A lawnmower robot with GPS.

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This project attempts to create a lawnmower robot dedicated to trim the weed in the orchard, or any place where putting in wires to guide the robot is not feasible.

The robot is designed from scratch and has 3 areas of focus:
- The mechanical part of the robot
- The charging station (will be designed with solar panels in mind, for an off-grid setup)
- The guidance system for the robot, will attempt to optimize the battery usage by targeting the grass patches that haven't been cut, instead of driving randomly all other the place


The build instructions assume that you have basic experience with soldering, good knowledge of electronics, and Arduino programming. Also you'll need experience with RCs, have an RC Remote and receiver (at least in our prototyping phase). Also you need a 3D printer or a friend who has one.

You also have to be proficient with hand tools, electrical tools, be knowledgeable of safety when working with equipment that might harm you, your cat, your house or your neighbours. If you saw off your hand, blow the fuses in your house, drill holes in your kitchen counter, etc., it's all on you. 

The given list of components is mostly for reference. These are the components that either the author decided are best, had laying around, were easy to get, etc. You can decide on your own setup if you know what you're doing. But always check voltages, power ratings, amps draw, etc.

If you do start building this project, please DO NOT EXPECT HELP. It very much depends on the availability of the author, his mood, day of the month, phase of the moon, planets alignment and earth energy fields.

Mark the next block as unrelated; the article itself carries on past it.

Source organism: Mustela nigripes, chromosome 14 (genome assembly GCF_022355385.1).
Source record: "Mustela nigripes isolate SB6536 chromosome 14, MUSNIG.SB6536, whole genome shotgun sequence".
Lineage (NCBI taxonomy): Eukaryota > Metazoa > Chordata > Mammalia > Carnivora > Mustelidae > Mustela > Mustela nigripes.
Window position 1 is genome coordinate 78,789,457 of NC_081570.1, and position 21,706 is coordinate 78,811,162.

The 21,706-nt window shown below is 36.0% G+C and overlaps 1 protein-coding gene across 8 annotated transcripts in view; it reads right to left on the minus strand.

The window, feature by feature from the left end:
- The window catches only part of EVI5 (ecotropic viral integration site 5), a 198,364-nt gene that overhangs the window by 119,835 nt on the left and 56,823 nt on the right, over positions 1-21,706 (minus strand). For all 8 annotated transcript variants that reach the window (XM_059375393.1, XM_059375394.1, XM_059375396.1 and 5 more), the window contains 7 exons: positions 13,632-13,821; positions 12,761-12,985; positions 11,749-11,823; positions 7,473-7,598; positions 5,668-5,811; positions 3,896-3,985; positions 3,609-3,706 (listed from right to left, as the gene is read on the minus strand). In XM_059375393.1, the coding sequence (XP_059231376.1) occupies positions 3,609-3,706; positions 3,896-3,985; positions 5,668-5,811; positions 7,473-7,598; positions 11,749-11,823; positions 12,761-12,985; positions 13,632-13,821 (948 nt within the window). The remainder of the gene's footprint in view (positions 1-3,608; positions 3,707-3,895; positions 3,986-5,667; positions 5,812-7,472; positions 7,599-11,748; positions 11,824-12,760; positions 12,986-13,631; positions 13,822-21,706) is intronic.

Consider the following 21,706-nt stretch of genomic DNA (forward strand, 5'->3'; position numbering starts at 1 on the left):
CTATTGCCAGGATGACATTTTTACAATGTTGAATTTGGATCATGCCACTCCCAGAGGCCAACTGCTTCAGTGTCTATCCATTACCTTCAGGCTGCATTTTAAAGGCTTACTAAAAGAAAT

Build Phases

Building is done incrementally, by building a setup and testing parts of it before adding something else. For ex, first milestone is to make it remote controlled, and test the cutting performance, energy performance, drive system - the choice of motors, excessive vibrations, etc.

Only when I'm happy that so far it performs acceptably, I'll move on to making it autonomous by adding sensors, image processing with ESP32. In that phase I will check that the system is feasible - meaning it can cut down a area large enough, I'd be happy with 500-1000m2.

Third phase would be adding a charging station, correctly navigating to it and docking. 

Though it's on my mind making the system weatherproof, it will be done when everything else is working as expected

Design Notes

Motor Driver BTN-7960B

A note that I found on a website carrying this board:

To reach the high current, junction temperature must remain low. The BTN7960 module has small heat sink which is not enough to reach 10A to 43A range on a consistent manner. If you need continuos high current capability, better cooling technique (e.g. air flow, water cooling, etc) should be employed.

Note from myself:

Chinese are notorious for scrudging on thermal paste, remove the heatsink and check that enough has been applied!

Cutting Element

I went with a triblade for cutting bushes because.. well, just because it looked cool. I've seen people use paper cutter blades, and I definitely need to try that. Note: the cutter blades have 6mm hole, will design a mount for that.

NEED TO REDESIGN after latest test.

Vertical Motor

The big beefy motor is producing sparks, and I have no idea why (my basic knowledge of electronics doesn't stretch that far). Need to put the oscilloscope on the power lines to check if there aren't spikes introduced back into the system, that might affect arduino.

Standard Tesselated Geometry - 470.00 kB - 02/14/2020 at 18:23



Vertical Motor Mount

Standard Tesselated Geometry - 208.87 kB - 02/14/2020 at 18:23


View all 15 components

  • Blade mount test

    Radu Pascal02/19/2020 at 19:50 0 comments

    Re-printed the blade mount with 25% infill PETG and now I can spin it up at about 25% power without too much vibration. Beyond that, it starts vibrating and I don't want to risk another shuriken.

    P.S. the power consumption is between 3-4. I can't wait to get some grass to test it on!

  • I Built a Shuriken Shooting Machine!